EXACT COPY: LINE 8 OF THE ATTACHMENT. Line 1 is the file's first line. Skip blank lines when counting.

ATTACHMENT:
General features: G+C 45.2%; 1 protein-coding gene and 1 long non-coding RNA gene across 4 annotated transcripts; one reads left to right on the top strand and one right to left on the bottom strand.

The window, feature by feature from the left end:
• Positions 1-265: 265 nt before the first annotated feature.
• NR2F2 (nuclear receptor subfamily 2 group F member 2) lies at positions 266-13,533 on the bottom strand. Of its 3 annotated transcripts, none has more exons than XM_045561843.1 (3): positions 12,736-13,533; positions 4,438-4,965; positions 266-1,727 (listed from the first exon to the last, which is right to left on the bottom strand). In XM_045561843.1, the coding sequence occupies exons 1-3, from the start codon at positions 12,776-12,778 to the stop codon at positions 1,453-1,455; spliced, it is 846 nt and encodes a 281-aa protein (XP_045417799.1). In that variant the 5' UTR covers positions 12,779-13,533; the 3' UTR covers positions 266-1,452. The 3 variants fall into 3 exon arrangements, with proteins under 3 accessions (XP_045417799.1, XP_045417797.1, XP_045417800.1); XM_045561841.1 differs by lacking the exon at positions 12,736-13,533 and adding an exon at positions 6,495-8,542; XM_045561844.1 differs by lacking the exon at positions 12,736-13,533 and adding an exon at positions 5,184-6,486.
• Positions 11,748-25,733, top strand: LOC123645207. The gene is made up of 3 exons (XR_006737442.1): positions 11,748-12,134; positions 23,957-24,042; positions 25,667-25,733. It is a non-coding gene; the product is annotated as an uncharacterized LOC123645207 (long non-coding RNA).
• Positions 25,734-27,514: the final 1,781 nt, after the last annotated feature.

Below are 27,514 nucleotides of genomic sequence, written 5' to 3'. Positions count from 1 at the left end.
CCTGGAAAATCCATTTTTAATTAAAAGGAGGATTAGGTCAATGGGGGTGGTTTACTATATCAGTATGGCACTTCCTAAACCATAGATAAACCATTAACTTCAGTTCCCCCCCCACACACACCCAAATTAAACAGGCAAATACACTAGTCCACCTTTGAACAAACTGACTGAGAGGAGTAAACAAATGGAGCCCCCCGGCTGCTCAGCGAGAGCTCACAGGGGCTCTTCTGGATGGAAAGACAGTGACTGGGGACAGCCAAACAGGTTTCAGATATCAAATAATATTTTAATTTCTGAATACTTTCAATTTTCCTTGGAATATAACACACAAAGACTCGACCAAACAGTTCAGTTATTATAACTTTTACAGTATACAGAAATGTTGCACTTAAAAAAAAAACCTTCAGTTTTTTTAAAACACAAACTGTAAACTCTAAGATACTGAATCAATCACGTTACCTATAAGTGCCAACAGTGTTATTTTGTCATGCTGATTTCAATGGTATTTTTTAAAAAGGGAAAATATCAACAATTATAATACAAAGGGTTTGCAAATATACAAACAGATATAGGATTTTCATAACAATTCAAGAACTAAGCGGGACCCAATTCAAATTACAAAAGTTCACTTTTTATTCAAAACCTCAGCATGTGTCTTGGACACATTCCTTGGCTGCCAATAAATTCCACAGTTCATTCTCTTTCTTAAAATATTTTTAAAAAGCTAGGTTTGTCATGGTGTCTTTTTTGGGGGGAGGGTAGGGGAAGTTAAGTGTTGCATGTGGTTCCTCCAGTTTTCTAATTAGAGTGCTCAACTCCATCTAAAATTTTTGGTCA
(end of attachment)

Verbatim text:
CCTGGAAAATCCATTTTTAATTAAAAGGAGGATTAGGTCAATGGGGGTGGTTTACTATATCAGTATGGCACTTCCTAAACCATAGATAAACCATTAACTTCAGTTCCCCCCCCACACACACCCAAATTAAACAGGCAAATACACTAGTCCACCTTTGAACAAACTGACTGAGAGGAGTAAACAAATGGAGCCCCCCGGCTGCTCAGCGAGAGCTCACAGGGGCTCTTCTGGATGGAAAGACAGTGACTGGGGACAGCCAAACAGGTTTCAGATATCAAATAATATTTTAATTTCTGAATACTTTCAATTTTCCTTGGAATATAACACACAAAGACTCGACCAAACAGTTCAGTTATTATAACTTTTACAGTATACAGAAATGTTGCACTTAAAAAAAAAACCTTCAGTTTTTTTAAAACACAAACTGTAAACTCTAAGATACTGAATCAATCACGTTACCTATAAGTGCCAACAGTGTTATTTTGTCATGCTGATTTCAATGGTATTTTTTAAAAAGGGAAAATATCAACAATTATAATACAAAGGGTTTGCAAATATACAAACAGATATAGGATTTTCATAACAATTCAAGAACTAAGCGGGACCCAATTCAAATTACAAAAGTTCACTTTTTATTCAAAACCTCAGCATGTGTCTTGGACACATTCCTTGGCTGCCAATAAATTCCACAGTTCATTCTCTTTCTTAAAATATTTTTAAAAAGCTAGGTTTGTCATGGTGTCTTTTTTGGGGGGAGGGTAGGGGAAGTTAAGTGTTGCATGTGGTTCCTCCAGTTTTCTAATTAGAGTGCTCAACTCCATCTAAAATTTTTGGTCA